Maiya Michelle

* warning: mentions of sexual violence in this feature

What’s your full name?

I am Maiya Michelle on the gram!

How old are you?

I’ve juuuuuust turned 28!

Where were you born/brought up?

I was born in Birmingham, but also grew up in Brighton and Sheffield. They all feel like places that hold parts of me.

What do you do for a living?

I work as a therapist treating anxiety and depression at the moment and am going on to train as a clinical psychologist this autumn which is really exciting!

What’s your ethnicity?

I’m half English, half Jamaican.

How did your mum and dad meet?

I think they met on some unfortunate party scene, which ended in my father raping my mum and her becoming pregnant with me.


How old were you when you became conscious that people saw you differently? What impact did that have on you?

I think when I moved from a majority non-white nursery in Birmingham to a vastly majority white school in Brighton and started to experience racism. My approach was to write a mini book about it when I was 7 and I still have that to this day - it’s jokes and cute.

Describe your most memorable moments when you were made aware of being mixed race.

Kids started saying that my mum wasn’t my mum because she was white.

Do you feel your parents prepared you for life as a mixed race person?

This is a confusing one and I wrote a long thing about it recently… kind of in the sense that she really tried to prepare me for combating racism but I think I’d have really appreciated some earlier teaching on whiteness and white privilege.

What ignorant comments have you heard about being mixed-race that really rile you?

I mean I’m not sure its entirely unique to mixed-race people but I feel like the “where are you really from?” is particularly annoying.

What do you wish people who aren’t mixed-race understood?

I guess that whilst it can all just sound like moaning, it can be really hard to grow up with so many of the realities of racism whilst not fully feeling like you’re “enough” of either half to be hurt because you’re supposed to just accept that you have it so much easier.

Do you think mixed race people/families are well represented in the media?

Ummm it feels like we kind of are these days, but then again the fact that I notice it so much and it makes me smile so much when I see it probably means that we aren’t.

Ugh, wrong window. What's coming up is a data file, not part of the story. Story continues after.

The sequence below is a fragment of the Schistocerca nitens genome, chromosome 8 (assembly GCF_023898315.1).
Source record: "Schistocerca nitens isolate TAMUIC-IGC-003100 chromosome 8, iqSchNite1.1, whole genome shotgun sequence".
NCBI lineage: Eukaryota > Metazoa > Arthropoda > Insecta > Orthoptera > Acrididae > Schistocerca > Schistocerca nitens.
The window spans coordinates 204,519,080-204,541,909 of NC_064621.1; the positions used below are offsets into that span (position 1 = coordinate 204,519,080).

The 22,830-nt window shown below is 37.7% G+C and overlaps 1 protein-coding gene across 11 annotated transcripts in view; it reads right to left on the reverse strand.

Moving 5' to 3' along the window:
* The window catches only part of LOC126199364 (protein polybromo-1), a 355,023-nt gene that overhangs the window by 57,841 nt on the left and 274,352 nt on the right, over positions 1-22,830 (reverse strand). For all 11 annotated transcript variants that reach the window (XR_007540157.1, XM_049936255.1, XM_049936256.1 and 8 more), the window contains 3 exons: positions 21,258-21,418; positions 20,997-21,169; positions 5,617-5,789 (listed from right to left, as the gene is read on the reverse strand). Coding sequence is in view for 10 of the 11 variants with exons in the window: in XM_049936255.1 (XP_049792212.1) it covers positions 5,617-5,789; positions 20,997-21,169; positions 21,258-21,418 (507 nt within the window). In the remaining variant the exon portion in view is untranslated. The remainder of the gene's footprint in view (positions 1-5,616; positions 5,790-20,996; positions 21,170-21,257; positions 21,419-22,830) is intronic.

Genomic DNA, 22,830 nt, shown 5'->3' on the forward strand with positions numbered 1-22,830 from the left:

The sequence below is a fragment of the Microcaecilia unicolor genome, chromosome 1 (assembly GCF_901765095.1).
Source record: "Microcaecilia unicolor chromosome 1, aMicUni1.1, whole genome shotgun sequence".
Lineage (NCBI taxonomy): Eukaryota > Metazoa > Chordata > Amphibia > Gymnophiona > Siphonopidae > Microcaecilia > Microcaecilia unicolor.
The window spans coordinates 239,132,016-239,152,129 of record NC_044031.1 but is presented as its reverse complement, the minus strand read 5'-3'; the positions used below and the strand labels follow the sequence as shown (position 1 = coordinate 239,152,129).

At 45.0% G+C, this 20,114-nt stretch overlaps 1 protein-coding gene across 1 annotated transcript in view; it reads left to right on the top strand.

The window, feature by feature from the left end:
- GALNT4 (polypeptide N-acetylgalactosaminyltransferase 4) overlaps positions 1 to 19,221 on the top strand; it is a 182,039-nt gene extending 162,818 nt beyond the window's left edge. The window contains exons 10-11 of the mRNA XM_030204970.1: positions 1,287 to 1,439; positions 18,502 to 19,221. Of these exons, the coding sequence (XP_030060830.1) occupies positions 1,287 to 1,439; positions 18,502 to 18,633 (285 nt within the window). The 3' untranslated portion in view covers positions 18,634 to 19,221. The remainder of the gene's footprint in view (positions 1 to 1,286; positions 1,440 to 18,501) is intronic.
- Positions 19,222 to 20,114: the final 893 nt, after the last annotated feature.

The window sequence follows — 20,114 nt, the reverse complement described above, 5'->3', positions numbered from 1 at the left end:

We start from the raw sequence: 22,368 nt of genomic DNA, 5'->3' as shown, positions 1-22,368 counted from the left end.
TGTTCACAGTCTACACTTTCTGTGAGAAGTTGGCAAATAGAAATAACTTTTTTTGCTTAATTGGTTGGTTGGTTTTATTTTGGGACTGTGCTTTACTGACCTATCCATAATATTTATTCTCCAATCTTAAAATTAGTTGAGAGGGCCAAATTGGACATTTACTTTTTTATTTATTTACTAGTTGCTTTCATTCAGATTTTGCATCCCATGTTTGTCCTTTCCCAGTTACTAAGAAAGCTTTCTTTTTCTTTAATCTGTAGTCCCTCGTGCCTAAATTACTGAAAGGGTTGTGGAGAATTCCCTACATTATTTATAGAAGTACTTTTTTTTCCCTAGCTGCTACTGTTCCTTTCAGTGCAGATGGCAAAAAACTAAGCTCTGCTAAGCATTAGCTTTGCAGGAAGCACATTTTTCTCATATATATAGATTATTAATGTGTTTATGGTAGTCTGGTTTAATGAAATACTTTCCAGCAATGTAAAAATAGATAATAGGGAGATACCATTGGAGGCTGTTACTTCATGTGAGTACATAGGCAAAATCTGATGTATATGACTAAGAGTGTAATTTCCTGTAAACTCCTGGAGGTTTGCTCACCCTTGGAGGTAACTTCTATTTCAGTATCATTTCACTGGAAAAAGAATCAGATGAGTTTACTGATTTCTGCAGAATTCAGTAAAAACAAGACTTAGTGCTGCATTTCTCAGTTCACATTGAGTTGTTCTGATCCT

Back in the late 19th century/early 20th century being mixed race held a stigma, as it was clear proof of interracial relations which was seen as an affront to society’s morals. Do you think it’s easier nowadays to be mixed race or is it more that racism has become subtler?

For me, I experience racism as anti-blackness, which is obviously live and kicking. I don’t doubt that it’s a HELL OF A LOT easier than in the 19th/20th century but I still grew up with racism throughout my childhood, I’ve still been called a n***a in the street and underground in London and had a boss comment on my hair being done properly for work when straightened so....yeh it’s still long but I don’t think we live in the same day-to-day fear.

Is being mixed race a burden or a blessing for you?

I couldn’t possibly put it in the category of either, it just is what it is, but I’m perfectly happy with who I am racially, so it’s definitely not a bad thing.

Have you felt a struggle with your identity? If so, how did you deal with it and if you are now at peace with who you are, how did you come to a place of self-acceptance?

I think I have yes; I grew up with mainly white friends, a white mum, aunt and grandmother and I did kind of long for a Jamaican parent that would give me some kind of rights to my roots. But I always had my brother, cousins and Jamaican aunt and as I found my communities in my twenties, that insecurity has slipped away. It can still feel a bit kind of embarrassing to feel a lack of cultural references when I’m with lots of black people though.

What advice would you give to your younger self?

Stop wasting so much time straightening your damn hair so often when you like it curly anyway!!